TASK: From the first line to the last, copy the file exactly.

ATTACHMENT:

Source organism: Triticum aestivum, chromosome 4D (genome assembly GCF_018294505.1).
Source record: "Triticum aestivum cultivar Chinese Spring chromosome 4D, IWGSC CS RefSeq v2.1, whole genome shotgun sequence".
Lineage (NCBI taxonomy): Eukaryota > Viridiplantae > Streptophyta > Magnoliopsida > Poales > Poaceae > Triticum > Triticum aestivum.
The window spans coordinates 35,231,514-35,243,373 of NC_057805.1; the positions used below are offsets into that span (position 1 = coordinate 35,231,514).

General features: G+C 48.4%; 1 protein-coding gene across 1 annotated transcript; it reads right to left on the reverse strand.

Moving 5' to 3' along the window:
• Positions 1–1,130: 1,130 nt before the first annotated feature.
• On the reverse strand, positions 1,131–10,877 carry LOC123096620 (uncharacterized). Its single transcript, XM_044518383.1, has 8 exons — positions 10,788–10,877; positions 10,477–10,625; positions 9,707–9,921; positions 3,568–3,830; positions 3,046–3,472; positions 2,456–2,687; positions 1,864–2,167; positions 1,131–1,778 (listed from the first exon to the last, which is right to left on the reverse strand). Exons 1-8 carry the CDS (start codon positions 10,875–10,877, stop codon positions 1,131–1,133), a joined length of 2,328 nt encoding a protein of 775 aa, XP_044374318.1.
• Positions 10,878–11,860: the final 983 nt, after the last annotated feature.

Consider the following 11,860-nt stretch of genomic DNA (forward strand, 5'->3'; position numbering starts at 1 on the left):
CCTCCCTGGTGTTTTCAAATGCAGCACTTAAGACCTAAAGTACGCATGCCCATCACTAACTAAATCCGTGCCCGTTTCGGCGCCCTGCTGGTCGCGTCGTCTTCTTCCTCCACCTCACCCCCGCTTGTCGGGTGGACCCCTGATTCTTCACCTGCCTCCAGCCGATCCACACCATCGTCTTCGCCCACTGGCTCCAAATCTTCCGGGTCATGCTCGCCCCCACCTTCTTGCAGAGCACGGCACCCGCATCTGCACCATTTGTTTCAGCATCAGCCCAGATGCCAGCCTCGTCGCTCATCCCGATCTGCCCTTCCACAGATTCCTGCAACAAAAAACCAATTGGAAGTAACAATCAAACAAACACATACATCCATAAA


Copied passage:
Source organism: Triticum aestivum, chromosome 4D (genome assembly GCF_018294505.1).
Source record: "Triticum aestivum cultivar Chinese Spring chromosome 4D, IWGSC CS RefSeq v2.1, whole genome shotgun sequence".
Lineage (NCBI taxonomy): Eukaryota > Viridiplantae > Streptophyta > Magnoliopsida > Poales > Poaceae > Triticum > Triticum aestivum.
The window spans coordinates 35,231,514-35,243,373 of NC_057805.1; the positions used below are offsets into that span (position 1 = coordinate 35,231,514).

General features: G+C 48.4%; 1 protein-coding gene across 1 annotated transcript; it reads right to left on the reverse strand.

Moving 5' to 3' along the window:
• Positions 1–1,130: 1,130 nt before the first annotated feature.
• On the reverse strand, positions 1,131–10,877 carry LOC123096620 (uncharacterized). Its single transcript, XM_044518383.1, has 8 exons — positions 10,788–10,877; positions 10,477–10,625; positions 9,707–9,921; positions 3,568–3,830; positions 3,046–3,472; positions 2,456–2,687; positions 1,864–2,167; positions 1,131–1,778 (listed from the first exon to the last, which is right to left on the reverse strand). Exons 1-8 carry the CDS (start codon positions 10,875–10,877, stop codon positions 1,131–1,133), a joined length of 2,328 nt encoding a protein of 775 aa, XP_044374318.1.
• Positions 10,878–11,860: the final 983 nt, after the last annotated feature.

Consider the following 11,860-nt stretch of genomic DNA (forward strand, 5'->3'; position numbering starts at 1 on the left):
CCTCCCTGGTGTTTTCAAATGCAGCACTTAAGACCTAAAGTACGCATGCCCATCACTAACTAAATCCGTGCCCGTTTCGGCGCCCTGCTGGTCGCGTCGTCTTCTTCCTCCACCTCACCCCCGCTTGTCGGGTGGACCCCTGATTCTTCACCTGCCTCCAGCCGATCCACACCATCGTCTTCGCCCACTGGCTCCAAATCTTCCGGGTCATGCTCGCCCCCACCTTCTTGCAGAGCACGGCACCCGCATCTGCACCATTTGTTTCAGCATCAGCCCAGATGCCAGCCTCGTCGCTCATCCCGATCTGCCCTTCCACAGATTCCTGCAACAAAAAACCAATTGGAAGTAACAATCAAACAAACACATACATCCATAAA